Zoe Harcombe vs The Advertising Standards Authority: Weight Loss (Part 2)

In this second post I want to look in detail at the responses that Zoe Harcombe provided to the Advertising Standards Authority (ASA) to support the claim that the Harcombe Diet [1] leads to weight loss*.

But before I do that, I want to identify some fundamental principles of an evidence based approach which we might use to appraise claims.

  • The burden of proof rests squarely on the person making a claim. This is a basic principle of scientific and reasoned argument and not co-incidentally, is how the ASA investigation process works (They  expect an advertiser to hold robust evidence before making a claim).
  • Evidence to support any claim should be of a high quality. There are many aspects to this, but in its simplest form this means avoiding making claims based upon evidence which we know is likely to be subject to significant bias or errors.

Via the ASA complaint process I challenged [2] whether:

…the implication in the testimonials in ad (d) that the Harcombe diet led to weight loss could be substantiated

Here is advertisement (d) and the testimonials in question, as they looked in July 2014:

testimonials cropped

In response to this Zoe Harcombe [2]:

…said the testimonials were direct quotations from the book ‘Stop Counting Calories & Start Losing Weight’ and that they would amend the ad to make clear they were book extracts

Now there are two possibilities here: i) Zoe entirely missed the point that it is the use of testimonials to make objective adversing claims which is the problem rather than their source, or ii) she tried an unedifying manoeuvre in a bid to re-frame her advertising claims so as to put them outside the remit of the advertising regulator.

Lets look at both possibilities.

On the use of testimonials, I will spell it out: anecdotal evidence is one of the very weakest forms of evidence available to us, because by its nature it is uncontrolled and subject to a number of biases which mean it is not representative of the ‘typical’ experience. It is for these reasons that testimonials should not be used to support a generalised claim about the efficacy of a weight loss method.

Just to show I am not misrepresenting Zoes position, here is her response to the ASA from the previous investigation in June 2014 [3]:

 ZH said that the diet did work, and that they regularly receive feedback telling them that. They provided copies of some unsolicited feedback they had received…[…]…They said that the person who informed them of the “17lb in 5 days ” weight loss had done so so unsolicited.

Aside from the bald assertion, it doesn’t appears to have dawned on Zoe that unsolicited letters from dieters are not only entirely uncontrolled accounts (we have no idea what other variables changed which may have contributed to that success), but are also a self selected sample which will probably more strongly favour those who were successful and thus felt motivated to share their experiences with her.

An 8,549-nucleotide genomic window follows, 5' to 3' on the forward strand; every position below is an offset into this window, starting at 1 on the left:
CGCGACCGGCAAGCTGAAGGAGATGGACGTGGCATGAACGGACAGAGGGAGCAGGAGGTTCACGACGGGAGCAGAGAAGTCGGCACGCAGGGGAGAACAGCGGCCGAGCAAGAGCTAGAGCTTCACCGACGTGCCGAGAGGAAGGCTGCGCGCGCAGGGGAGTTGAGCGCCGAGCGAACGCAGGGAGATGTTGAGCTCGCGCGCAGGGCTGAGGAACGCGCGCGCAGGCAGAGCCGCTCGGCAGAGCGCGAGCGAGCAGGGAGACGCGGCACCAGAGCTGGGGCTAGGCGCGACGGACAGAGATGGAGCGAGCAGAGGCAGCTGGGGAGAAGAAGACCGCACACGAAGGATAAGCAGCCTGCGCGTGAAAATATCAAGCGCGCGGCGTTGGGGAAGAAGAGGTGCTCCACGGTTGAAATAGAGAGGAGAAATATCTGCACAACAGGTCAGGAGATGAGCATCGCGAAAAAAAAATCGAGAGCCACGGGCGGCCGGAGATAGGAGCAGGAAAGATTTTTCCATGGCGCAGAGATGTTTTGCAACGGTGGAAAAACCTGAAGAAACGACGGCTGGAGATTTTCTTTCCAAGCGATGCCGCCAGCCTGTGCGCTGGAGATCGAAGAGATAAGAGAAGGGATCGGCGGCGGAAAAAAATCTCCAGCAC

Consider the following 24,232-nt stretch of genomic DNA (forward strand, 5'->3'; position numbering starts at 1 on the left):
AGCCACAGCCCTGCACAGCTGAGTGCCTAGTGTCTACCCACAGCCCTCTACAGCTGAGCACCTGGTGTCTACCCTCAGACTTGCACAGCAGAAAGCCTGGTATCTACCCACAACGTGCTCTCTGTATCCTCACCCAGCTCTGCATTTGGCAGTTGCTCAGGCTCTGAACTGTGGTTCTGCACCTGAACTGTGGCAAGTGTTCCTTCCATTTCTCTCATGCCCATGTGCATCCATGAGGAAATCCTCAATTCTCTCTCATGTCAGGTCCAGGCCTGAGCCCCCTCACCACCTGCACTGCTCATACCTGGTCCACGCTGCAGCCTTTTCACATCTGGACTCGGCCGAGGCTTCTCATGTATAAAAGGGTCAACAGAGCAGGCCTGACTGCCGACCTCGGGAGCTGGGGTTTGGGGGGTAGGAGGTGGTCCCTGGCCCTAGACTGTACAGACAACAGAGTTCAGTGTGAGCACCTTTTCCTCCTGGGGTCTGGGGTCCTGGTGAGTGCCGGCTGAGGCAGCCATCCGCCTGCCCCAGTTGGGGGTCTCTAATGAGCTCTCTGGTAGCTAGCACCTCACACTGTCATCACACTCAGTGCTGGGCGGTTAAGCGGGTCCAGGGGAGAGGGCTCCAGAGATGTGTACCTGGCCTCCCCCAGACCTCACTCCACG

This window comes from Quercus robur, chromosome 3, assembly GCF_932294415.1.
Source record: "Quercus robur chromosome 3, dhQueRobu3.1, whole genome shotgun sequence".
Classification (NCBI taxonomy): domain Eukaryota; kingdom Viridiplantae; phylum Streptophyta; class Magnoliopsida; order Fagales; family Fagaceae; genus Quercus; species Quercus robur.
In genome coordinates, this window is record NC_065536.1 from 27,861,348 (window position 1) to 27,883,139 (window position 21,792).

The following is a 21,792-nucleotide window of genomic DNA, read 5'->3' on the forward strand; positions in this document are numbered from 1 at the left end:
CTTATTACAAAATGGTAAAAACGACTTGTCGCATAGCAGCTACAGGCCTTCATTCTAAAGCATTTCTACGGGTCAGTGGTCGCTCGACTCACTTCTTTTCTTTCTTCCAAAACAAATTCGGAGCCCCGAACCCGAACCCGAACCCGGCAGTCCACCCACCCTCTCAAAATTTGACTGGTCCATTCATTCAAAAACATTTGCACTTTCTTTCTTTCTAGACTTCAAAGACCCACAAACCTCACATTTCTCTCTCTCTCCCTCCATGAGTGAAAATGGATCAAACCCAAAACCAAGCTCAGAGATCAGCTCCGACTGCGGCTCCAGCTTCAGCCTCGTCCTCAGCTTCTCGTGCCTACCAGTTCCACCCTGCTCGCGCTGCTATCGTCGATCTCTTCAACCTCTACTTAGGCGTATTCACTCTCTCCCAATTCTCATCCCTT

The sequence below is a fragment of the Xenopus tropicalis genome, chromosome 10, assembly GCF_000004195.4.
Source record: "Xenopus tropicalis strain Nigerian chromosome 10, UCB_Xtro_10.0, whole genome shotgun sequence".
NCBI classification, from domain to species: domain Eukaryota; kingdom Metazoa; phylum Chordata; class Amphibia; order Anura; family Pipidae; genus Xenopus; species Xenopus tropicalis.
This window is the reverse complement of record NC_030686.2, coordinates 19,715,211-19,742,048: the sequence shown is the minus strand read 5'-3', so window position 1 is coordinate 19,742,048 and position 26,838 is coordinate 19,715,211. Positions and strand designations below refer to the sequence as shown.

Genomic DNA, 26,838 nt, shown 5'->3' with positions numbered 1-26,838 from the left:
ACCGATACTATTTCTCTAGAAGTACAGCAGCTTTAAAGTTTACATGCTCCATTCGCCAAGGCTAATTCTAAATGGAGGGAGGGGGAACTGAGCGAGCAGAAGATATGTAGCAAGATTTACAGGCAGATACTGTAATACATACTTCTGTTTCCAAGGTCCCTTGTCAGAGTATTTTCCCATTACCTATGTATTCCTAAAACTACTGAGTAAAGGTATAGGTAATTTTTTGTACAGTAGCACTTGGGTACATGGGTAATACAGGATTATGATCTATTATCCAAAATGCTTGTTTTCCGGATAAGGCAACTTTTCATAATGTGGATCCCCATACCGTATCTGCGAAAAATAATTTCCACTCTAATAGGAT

What about those who don’t write letters? Do dieters ever write to authors telling them it didn’t work? If so why does the marketing for the Harcombe Diet not include a representative proportion of these? This really is basic stuff and is exactly why the CAP Codes expressly point out that testimonials should not be used for to support objective claims.

If alternatively Zoes response was simply attempting to take the claims outside the ASA’s remit, then I have to conclude that would represent a cynical attempt to avoid the burden of proof. If the claims in her book are based on robust evidence and meet the standards of good science, then they should also stand up to the comparable (more on that later) scrutiny of an ASA investigation.

We should demand so much more of self appointed diet ‘experts’. Do we want to take advice from those who evade reasonable requests for evidence while applying that standard to others, or do we want those who recognise the burden of proof and invite scrutiny of the evidential basis of their own claims?

In the light of the above, it is unsurprising that the ASA adjudicated that [2]:

 Ad (d) included testimonials which referred to weight loss and we therefore considered that consumers would understand that undertaking the Harcombe diet would lead to weight loss. The CAP Code stated that any claim made for the effectiveness of a weight-reduction method must be backed, if applicable, by rigorous trials on people, and that testimonials were not sufficient to support such claims. We noted Zoë Harcombe said they would amend the claims to make clear they were book extracts, but were concerned that any such quotes were still likely to imply efficacy. We had not been provided with any evidence that the Harcombe diet, which we understood did not rely on calorie reduction, led to weight loss and therefore concluded that the testimonials breached the Code.

On this point ad (d) breached CAP Code (Edition 12) rules 3.1 (Misleading advertising), 3.7 (Substantiation) and 13.1 (Weight control and slimming).

Now in her defence Zoe has gone to great lengths to attempt to discredit the CAP Codes [4]. While I don’t think that the CAP Advertising Codes are perfect, I believe that in general they have some sensible principles which are important for consumer protection. It is therefore worth looking in detail at the breaches identified to see if she has a case.

Here are the first two Code requirements [5] which were breached:

3.1 Marketing communications must not materially mislead or be likely to do so.

Could anyone reasonably argue that marketing communications should not mislead?

3.7 Before distributing or submitting a marketing communication for publication, marketers must hold documentary evidence to prove claims that consumers are likely to regard as objective and that are capable of objective substantiation. The ASA may regard claims as misleading in the absence of adequate substantiation.